The U.S. has a long history of welcoming persecuted peoples and refugees, even going back to the nation’s founding. For much of our history, refugees came to America with little formal process. It largely wasn’t until the 1900s that federal laws and agencies began strictly governing immigration and refugee resettlement. Much of our current system was born out of World War II as Europe was overwhelmed with millions of people displaced by the war and the U.S. began reckoning with its own failures to offer refuge to many Jews and other persecuted groups prior to and during the war.

In 1980, during an influx of refugees following the Vietnam War, Congress passed the Refugee Act of 1980. This law created our modern-day refugee system by adopting a standardized definition of a “refugee,” creating the Office of Refugee Resettlement to oversee resettlement processes, providing the first statutory basis for asylum, and formalizing the United States Refugee Admissions Program (USRAP).

Every year since then, the president has set, through a “Presidential Determination,” a cap for the maximum number of refugees that the U.S. will resettle in that given fiscal year. The highest Presidential Determination ever set was in 1980 at 231,700 and the lowest in 2020 at 18,000, with a historic average of about 95,000 since the program began. Since 1980, the United States has resettled more than 3.1 million refugees, more than any other country in the world.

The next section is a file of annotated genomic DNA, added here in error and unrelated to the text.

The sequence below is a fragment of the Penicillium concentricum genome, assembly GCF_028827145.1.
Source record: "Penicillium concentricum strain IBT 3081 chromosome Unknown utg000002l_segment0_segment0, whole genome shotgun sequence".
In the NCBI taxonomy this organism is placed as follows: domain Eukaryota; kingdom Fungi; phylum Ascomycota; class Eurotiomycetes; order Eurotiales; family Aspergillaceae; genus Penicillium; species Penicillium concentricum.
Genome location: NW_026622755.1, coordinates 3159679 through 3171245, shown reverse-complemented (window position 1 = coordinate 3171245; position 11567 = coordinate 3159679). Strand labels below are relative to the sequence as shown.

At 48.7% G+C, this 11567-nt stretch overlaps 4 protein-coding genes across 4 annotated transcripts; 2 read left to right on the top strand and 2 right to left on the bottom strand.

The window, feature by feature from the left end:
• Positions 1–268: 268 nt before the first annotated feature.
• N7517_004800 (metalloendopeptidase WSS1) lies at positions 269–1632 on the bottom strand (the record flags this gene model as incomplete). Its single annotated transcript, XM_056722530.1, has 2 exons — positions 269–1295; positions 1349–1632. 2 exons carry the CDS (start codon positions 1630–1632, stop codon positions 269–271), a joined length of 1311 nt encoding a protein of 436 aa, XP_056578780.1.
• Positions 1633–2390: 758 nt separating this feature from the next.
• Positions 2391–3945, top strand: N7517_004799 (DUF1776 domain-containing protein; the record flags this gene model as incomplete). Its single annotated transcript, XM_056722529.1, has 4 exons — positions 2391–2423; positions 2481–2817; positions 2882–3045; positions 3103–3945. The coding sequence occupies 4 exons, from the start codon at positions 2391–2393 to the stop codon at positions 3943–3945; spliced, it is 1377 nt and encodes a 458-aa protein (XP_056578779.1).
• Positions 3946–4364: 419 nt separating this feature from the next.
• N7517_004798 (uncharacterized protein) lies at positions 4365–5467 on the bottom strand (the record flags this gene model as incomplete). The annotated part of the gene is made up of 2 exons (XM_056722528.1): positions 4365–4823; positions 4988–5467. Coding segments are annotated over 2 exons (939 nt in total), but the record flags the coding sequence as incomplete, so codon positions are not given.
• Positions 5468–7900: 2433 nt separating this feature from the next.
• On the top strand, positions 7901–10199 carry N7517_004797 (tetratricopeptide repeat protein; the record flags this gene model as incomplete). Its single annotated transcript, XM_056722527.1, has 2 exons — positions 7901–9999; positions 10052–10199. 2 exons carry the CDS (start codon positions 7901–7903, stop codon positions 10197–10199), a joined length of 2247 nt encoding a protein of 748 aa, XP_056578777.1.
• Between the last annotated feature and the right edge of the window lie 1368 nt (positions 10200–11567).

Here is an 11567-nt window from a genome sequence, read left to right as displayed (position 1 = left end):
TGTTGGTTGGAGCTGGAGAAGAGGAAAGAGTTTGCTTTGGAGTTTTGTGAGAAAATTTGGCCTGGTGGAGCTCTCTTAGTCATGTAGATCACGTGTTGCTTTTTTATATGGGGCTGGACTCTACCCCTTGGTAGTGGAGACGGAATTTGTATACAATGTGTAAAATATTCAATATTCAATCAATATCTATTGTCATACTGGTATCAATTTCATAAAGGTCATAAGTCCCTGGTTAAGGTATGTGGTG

How are refugees resettled in the U.S.?

Under the Immigration and Nationality Act (INA), a refugee is “an alien who, generally, has experienced past persecution or has a well-founded fear of persecution on account of race, religion, nationality, membership in a particular social group, or political opinion.” Those who meet this definition may seek refugee status if they are outside of the U.S. or asylum status if they are physically in the country. The first step for an individual who meets this definition is to register with the UNHCR. The UNHCR then must determine whether the individual qualifies as a refugee and what the best solution for them is. Generally, less than 1% of those who qualify as refugees are ultimately resettled to a third country each year.